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Why Does Dean Evason Pull the Goalie So Early In Games?

Photo Credit: Brace Hemmelgarn-USA TODAY Sports

In the third period of Saturday’s 3-2 win over the Washington Capitals, Dean Evason and the referees ran into some confusion. It appeared as though he wanted to call timeout, but the referees wouldn’t allow it. The Minnesota Wild were down one and had an empty net, so why didn’t the referees allow a timeout?

“I didn’t want a timeout,” Evason answered after the game when asked about the confusion. “I said, ‘No, we’re not calling a timeout yet. The guys know what we’re doing. Good gosh, we’ve pulled the goalie to know what our set-up is.'”

Evason was right on every account. Minnesota did know what they were doing, as Mats Zuccarello tied the game on a shot through a Marcus Foligno screen. It was the Wild’s 11th goal this season with an empty net through only 33 games.

He was also right that, yes, they sure have pulled the goalie a lot. The Wild have played 51:37 with an empty net this year. That not only leads the NHL but is nearly 20 minutes ahead of the second-place Vegas Golden Knights.

This gap between the Wild and everyone else is partly due to Minnesota needing to come back in many games. However, that doesn’t fully explain the gap between the Wild and the rest of the NHL. Evason is straight-up more aggressive than anyone else when pulling the goalie.

He pulled Cam Talbot with 2:47 left in a one-goal game against the Winnipeg Jets on Oct. 20. It worked, and the Wild tied, then won the game. Since then, he’s pulled his goalie with 2:30 or more remaining eight times, including a whopping five incidents of trying this with five or more minutes left.

But nothing takes the cake quite like what Evason did against the Dallas Stars and St. Louis Blues on Dec. 20 and Jan. 1, respectively. Evason yanked Talbot with 9:20 remaining, trying to get a push for the Wild to surmount a three-goal deficit. The Wild got a goal back, but Jamie Benn‘s empty-net tally iced the game with 1:32 left.

He was nearly as aggressive at the Winter Classic, taking Kaapo Kahkonen off with 8:19 on the clock. Minnesota got another goal, but they also couldn’t put together the three goals needed to tie despite some close chances.

This is basically unheard of in the NHL. A 2020 Hockey Graphs article tracked the pull times of goalies in various end-game score states. With a one-goal deficit, coaches pull the goalie with somewhere around four minutes left. In a two-goal game, that number goes down to 2:30, and then further to about 1:30 in one-goal games.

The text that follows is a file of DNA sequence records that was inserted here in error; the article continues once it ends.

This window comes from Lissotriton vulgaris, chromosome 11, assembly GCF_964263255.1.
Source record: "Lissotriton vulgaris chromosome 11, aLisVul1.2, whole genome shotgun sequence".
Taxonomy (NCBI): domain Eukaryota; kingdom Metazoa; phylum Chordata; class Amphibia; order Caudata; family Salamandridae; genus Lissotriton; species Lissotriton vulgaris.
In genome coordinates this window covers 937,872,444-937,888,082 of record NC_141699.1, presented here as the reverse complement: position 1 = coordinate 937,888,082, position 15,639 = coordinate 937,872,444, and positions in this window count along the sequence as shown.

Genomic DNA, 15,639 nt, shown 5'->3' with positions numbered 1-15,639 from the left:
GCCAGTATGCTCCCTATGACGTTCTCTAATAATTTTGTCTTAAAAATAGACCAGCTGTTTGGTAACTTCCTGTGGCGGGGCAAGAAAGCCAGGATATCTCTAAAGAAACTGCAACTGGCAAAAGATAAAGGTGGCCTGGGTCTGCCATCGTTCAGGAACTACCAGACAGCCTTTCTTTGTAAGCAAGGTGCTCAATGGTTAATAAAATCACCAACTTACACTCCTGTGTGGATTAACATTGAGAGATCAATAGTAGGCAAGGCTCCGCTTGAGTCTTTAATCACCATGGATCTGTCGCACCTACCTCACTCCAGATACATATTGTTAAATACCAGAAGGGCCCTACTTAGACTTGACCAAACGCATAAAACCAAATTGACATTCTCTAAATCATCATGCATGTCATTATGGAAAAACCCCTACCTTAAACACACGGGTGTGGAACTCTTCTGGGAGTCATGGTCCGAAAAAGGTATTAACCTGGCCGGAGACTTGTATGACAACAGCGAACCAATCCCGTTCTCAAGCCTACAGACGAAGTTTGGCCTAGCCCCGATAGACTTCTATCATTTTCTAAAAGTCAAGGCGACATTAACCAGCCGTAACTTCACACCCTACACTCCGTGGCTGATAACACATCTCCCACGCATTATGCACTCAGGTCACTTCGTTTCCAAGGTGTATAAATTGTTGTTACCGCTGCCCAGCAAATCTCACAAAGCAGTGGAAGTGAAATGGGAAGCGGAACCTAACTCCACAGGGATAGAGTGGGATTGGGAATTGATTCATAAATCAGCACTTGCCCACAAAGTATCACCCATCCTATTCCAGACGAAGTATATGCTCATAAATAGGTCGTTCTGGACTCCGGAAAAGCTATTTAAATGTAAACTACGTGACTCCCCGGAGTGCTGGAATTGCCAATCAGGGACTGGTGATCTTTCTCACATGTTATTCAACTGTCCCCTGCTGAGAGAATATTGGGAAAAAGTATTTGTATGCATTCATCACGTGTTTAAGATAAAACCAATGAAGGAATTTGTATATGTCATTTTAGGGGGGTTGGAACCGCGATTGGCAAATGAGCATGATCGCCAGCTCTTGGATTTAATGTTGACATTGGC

Those numbers have trended up a touch in recent seasons, but Evason is shattering the mold. Why’s that?

Asked after the Dallas loss, he said, “[We were down by] three goals, and that’s what we do. It was a no-brainer for us.” Not the most detailed answer, but the logic is clear and simple: why not? Goals for rates jump from ~2.25 at 5-on-5 to ~6.4 at 6-on-5. Why not triple your odds to score? Sure, the puck could go into an empty net, but you don’t get a point for losing 6-3 instead of 7-4.

The brightest minds in hockey have long concluded that, get this, NHL coaches are conservative. 538 cites a 1976 study from Stanford academic Donald Morrisson that concluded 2:30 was the ideal time to pull a goalie in a one-goal game. A more modern study estimates an aggressive goalie-pulling strategy should yield an additional 1-2 standings points in a season.

So if this knowledge dates back to the Gerald Ford administration, why don’t we see this aggression in hockey? How many teams missed the playoffs in the last 45 years by two points that could’ve benefitted from an aggressive strategy?

Sure, a lot of it could be laid at the conservatism of coaches, who in the last decade are just grappling with the idea that possessing the puck is good, actually. But it probably didn’t help that Patrick Roy was the Patron Saint of pulling goalies aggressively. After a fluke first season, Roy became exposed as woefully behind the NHL’s coaching abilities, making his few innovative ideas seem like a recipe to get fired.

Even Evason, who could easily hang his hat on his team’s 6-on-5 success, emphasizes he’ll only use that aggressiveness as a last resort. “Our sense of urgency has to be way quicker than the last ten minutes of a game when we’re pulling goalies. We shouldn’t be pulling goalies with ten minutes left. It’s not something we want to do.”

But it’s hard to deny the results, either. They took two points against Winnipeg when they’d otherwise have zero. Minnesota pulled Talbot against the Pittsburgh Penguins with 3:44 left down two goals and were rewarded with another two points. They stole yet another point from the Tampa Bay Lightning after pulling the goalie with 5:03 on the clock.

That’s five standings points in 33 games, the difference between being solidly in a Wild Card spot and in the hunt for a division title, or tied for the second Wild Card and trailing the Nashville Predators by nine points in the Central. Whether the Wild sneak into the playoffs, gain home-ice advantage in the first round or capture first place in the Central, chances are, it’ll be on those five points Dean Evason stole by getting aggressive.

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